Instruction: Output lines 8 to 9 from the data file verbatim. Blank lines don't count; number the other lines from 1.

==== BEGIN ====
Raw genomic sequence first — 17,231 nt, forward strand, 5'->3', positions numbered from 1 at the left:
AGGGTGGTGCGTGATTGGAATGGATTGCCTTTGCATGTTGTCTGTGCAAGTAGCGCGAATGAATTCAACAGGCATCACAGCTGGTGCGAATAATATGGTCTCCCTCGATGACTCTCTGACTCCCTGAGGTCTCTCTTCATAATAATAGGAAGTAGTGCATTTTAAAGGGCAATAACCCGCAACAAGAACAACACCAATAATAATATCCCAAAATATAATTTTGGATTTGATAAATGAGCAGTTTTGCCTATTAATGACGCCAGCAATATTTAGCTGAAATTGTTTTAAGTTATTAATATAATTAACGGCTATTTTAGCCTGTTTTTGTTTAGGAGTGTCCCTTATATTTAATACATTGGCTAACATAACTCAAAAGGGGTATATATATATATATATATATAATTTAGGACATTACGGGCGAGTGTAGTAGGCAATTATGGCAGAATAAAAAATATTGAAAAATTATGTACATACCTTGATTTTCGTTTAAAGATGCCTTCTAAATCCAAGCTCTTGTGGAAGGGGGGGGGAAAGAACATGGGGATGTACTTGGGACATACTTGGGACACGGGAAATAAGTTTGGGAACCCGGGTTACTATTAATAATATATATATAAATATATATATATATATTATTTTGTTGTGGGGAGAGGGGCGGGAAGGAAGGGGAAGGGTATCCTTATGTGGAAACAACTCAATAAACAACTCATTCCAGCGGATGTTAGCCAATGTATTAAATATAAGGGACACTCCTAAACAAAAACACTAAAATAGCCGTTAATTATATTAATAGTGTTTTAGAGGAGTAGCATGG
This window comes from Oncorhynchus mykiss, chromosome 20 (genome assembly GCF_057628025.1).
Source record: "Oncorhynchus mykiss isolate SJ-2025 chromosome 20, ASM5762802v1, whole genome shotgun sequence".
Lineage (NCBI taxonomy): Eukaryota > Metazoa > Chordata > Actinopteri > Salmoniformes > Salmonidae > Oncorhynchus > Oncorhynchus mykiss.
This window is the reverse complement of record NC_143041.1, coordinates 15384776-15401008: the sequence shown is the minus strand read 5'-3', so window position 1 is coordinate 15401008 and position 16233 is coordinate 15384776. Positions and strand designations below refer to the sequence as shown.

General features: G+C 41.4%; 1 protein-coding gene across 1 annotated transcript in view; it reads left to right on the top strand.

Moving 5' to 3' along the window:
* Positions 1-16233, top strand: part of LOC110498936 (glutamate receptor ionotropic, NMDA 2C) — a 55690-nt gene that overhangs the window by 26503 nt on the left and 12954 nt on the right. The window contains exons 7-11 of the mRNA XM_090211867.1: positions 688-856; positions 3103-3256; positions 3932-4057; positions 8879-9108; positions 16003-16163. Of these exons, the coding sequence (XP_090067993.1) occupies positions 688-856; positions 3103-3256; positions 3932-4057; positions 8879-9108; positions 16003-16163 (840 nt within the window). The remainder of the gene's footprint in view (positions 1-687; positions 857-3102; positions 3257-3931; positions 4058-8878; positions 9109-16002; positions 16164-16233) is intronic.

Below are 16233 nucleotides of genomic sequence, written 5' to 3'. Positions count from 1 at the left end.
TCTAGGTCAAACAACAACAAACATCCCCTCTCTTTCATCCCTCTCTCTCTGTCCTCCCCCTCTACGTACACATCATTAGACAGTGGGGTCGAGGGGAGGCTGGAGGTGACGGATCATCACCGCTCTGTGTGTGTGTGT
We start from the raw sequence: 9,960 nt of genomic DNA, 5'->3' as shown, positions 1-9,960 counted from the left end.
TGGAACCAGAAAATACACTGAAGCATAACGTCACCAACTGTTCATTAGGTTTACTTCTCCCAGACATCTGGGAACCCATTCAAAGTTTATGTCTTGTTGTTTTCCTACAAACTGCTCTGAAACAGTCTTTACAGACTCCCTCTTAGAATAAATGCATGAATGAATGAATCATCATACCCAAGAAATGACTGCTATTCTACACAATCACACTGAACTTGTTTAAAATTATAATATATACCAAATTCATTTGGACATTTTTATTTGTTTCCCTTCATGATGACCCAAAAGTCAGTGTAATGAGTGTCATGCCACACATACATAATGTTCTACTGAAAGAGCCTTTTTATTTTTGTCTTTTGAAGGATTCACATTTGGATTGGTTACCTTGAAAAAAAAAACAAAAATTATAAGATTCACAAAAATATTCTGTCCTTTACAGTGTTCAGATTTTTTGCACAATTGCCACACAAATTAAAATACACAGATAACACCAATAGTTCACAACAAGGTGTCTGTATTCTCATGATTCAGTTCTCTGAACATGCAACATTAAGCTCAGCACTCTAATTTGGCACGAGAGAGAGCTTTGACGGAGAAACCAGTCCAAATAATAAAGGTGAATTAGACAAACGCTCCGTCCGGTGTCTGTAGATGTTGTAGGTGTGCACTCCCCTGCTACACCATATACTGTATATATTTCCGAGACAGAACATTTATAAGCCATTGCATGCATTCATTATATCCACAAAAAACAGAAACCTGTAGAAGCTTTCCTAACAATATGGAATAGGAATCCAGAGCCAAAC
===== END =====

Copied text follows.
Moving 5' to 3' along the window:
* Positions 1-16233, top strand: part of LOC110498936 (glutamate receptor ionotropic, NMDA 2C) — a 55690-nt gene that overhangs the window by 26503 nt on the left and 12954 nt on the right. The window contains exons 7-11 of the mRNA XM_090211867.1: positions 688-856; positions 3103-3256; positions 3932-4057; positions 8879-9108; positions 16003-16163. Of these exons, the coding sequence (XP_090067993.1) occupies positions 688-856; positions 3103-3256; positions 3932-4057; positions 8879-9108; positions 16003-16163 (840 nt within the window). The remainder of the gene's footprint in view (positions 1-687; positions 857-3102; positions 3257-3931; positions 4058-8878; positions 9109-16002; positions 16164-16233) is intronic.